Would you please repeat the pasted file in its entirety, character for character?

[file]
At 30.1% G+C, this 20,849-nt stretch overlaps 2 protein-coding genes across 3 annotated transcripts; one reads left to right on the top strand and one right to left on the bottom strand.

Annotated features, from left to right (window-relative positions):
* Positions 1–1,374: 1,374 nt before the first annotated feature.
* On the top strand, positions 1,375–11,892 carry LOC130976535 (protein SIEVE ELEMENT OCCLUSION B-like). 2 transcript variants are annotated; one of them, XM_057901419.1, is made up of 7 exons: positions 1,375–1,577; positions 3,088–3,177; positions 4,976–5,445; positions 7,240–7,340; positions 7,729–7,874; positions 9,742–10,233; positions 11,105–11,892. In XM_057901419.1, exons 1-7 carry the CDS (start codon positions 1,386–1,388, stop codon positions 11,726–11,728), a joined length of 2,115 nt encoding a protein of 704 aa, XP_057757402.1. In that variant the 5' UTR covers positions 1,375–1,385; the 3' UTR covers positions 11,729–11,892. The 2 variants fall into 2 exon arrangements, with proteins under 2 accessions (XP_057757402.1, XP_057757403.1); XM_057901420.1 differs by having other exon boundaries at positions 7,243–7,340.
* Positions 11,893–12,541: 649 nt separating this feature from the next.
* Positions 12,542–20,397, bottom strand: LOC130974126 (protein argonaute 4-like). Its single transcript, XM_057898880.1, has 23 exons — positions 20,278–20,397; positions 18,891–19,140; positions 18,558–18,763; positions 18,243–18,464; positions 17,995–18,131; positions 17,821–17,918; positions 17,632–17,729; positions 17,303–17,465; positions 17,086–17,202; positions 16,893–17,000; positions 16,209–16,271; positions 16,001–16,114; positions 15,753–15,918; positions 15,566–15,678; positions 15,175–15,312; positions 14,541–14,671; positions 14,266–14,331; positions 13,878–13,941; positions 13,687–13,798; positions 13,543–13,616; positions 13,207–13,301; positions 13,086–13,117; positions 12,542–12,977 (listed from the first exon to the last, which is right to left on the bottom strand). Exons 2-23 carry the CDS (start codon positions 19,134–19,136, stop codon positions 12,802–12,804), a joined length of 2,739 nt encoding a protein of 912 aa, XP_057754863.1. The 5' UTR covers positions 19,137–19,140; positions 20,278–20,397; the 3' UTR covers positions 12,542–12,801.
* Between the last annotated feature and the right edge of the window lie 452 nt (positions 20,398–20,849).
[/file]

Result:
At 30.1% G+C, this 20,849-nt stretch overlaps 2 protein-coding genes across 3 annotated transcripts; one reads left to right on the top strand and one right to left on the bottom strand.

Annotated features, from left to right (window-relative positions):
* Positions 1–1,374: 1,374 nt before the first annotated feature.
* On the top strand, positions 1,375–11,892 carry LOC130976535 (protein SIEVE ELEMENT OCCLUSION B-like). 2 transcript variants are annotated; one of them, XM_057901419.1, is made up of 7 exons: positions 1,375–1,577; positions 3,088–3,177; positions 4,976–5,445; positions 7,240–7,340; positions 7,729–7,874; positions 9,742–10,233; positions 11,105–11,892. In XM_057901419.1, exons 1-7 carry the CDS (start codon positions 1,386–1,388, stop codon positions 11,726–11,728), a joined length of 2,115 nt encoding a protein of 704 aa, XP_057757402.1. In that variant the 5' UTR covers positions 1,375–1,385; the 3' UTR covers positions 11,729–11,892. The 2 variants fall into 2 exon arrangements, with proteins under 2 accessions (XP_057757402.1, XP_057757403.1); XM_057901420.1 differs by having other exon boundaries at positions 7,243–7,340.
* Positions 11,893–12,541: 649 nt separating this feature from the next.
* Positions 12,542–20,397, bottom strand: LOC130974126 (protein argonaute 4-like). Its single transcript, XM_057898880.1, has 23 exons — positions 20,278–20,397; positions 18,891–19,140; positions 18,558–18,763; positions 18,243–18,464; positions 17,995–18,131; positions 17,821–17,918; positions 17,632–17,729; positions 17,303–17,465; positions 17,086–17,202; positions 16,893–17,000; positions 16,209–16,271; positions 16,001–16,114; positions 15,753–15,918; positions 15,566–15,678; positions 15,175–15,312; positions 14,541–14,671; positions 14,266–14,331; positions 13,878–13,941; positions 13,687–13,798; positions 13,543–13,616; positions 13,207–13,301; positions 13,086–13,117; positions 12,542–12,977 (listed from the first exon to the last, which is right to left on the bottom strand). Exons 2-23 carry the CDS (start codon positions 19,134–19,136, stop codon positions 12,802–12,804), a joined length of 2,739 nt encoding a protein of 912 aa, XP_057754863.1. The 5' UTR covers positions 19,137–19,140; positions 20,278–20,397; the 3' UTR covers positions 12,542–12,801.
* Between the last annotated feature and the right edge of the window lie 452 nt (positions 20,398–20,849).